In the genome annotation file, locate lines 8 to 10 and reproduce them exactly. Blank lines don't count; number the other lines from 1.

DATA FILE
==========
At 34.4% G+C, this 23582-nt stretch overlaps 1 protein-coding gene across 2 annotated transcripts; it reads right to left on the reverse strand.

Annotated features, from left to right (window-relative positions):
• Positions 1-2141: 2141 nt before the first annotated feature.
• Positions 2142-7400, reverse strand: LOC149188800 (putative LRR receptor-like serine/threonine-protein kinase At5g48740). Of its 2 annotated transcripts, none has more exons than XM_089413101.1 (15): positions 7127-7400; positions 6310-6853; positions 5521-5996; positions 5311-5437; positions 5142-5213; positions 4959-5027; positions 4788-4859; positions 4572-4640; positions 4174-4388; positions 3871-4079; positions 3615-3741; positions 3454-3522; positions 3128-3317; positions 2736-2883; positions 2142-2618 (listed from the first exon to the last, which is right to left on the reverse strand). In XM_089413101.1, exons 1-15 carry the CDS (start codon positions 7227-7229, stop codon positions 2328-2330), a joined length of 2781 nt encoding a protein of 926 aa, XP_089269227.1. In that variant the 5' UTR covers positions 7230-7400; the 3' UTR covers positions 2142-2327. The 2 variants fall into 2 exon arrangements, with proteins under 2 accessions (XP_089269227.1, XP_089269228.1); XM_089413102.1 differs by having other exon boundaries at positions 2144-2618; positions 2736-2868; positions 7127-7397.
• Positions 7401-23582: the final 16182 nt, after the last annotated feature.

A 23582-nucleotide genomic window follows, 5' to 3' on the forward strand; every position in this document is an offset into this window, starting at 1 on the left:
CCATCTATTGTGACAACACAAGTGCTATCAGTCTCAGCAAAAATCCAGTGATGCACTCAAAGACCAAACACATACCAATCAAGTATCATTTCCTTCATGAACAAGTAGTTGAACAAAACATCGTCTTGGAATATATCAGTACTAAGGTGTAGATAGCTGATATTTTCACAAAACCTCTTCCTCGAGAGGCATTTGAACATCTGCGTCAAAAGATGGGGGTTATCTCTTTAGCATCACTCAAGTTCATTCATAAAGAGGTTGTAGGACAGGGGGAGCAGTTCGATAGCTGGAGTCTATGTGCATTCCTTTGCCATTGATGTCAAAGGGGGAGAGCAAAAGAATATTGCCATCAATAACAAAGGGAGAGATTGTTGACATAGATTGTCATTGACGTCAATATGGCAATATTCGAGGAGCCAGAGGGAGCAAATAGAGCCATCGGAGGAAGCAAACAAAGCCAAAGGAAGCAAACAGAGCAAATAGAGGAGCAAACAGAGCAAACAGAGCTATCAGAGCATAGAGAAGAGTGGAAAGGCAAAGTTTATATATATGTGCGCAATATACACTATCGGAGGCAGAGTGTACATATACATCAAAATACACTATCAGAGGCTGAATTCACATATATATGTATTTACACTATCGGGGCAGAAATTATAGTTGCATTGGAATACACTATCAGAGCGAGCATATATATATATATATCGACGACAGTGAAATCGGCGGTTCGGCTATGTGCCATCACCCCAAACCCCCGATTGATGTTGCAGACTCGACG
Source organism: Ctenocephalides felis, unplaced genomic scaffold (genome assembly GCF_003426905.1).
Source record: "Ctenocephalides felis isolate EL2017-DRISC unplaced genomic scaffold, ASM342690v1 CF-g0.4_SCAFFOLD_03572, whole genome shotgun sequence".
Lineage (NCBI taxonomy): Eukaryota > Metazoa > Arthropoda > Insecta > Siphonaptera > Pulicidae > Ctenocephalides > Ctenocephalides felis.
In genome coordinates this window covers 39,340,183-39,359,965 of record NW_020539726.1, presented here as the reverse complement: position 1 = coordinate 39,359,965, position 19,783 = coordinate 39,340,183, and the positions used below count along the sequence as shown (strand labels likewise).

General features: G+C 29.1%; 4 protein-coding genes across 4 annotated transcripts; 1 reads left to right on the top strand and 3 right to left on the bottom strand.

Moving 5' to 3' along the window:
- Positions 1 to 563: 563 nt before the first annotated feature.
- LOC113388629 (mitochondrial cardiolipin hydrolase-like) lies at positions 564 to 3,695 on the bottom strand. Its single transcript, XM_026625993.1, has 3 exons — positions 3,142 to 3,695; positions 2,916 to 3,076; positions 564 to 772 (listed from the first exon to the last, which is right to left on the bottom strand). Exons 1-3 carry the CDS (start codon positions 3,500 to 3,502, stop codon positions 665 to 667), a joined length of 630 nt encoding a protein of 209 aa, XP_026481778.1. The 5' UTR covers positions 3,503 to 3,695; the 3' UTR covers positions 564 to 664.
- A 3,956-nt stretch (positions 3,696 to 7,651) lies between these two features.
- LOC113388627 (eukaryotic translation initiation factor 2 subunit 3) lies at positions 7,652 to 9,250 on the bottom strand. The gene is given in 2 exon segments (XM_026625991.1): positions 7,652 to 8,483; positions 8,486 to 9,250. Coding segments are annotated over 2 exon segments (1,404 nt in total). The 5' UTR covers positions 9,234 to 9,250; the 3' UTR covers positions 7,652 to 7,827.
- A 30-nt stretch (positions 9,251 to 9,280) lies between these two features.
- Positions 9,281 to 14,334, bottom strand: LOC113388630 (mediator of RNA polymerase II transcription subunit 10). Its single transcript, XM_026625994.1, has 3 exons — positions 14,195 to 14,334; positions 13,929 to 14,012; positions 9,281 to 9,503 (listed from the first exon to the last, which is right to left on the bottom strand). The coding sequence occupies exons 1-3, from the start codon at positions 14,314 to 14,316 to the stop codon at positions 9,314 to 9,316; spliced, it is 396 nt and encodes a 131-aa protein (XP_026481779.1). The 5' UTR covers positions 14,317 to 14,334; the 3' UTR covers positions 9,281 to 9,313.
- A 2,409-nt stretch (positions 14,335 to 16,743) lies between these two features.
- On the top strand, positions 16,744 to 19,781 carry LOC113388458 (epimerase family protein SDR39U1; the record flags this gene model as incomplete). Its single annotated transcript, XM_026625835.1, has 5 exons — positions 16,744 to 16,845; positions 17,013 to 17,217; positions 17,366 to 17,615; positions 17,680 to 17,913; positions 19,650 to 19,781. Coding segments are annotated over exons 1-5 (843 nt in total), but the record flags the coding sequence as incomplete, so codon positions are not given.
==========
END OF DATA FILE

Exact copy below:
Source organism: Ctenocephalides felis, unplaced genomic scaffold (genome assembly GCF_003426905.1).
Source record: "Ctenocephalides felis isolate EL2017-DRISC unplaced genomic scaffold, ASM342690v1 CF-g0.4_SCAFFOLD_03572, whole genome shotgun sequence".
Lineage (NCBI taxonomy): Eukaryota > Metazoa > Arthropoda > Insecta > Siphonaptera > Pulicidae > Ctenocephalides > Ctenocephalides felis.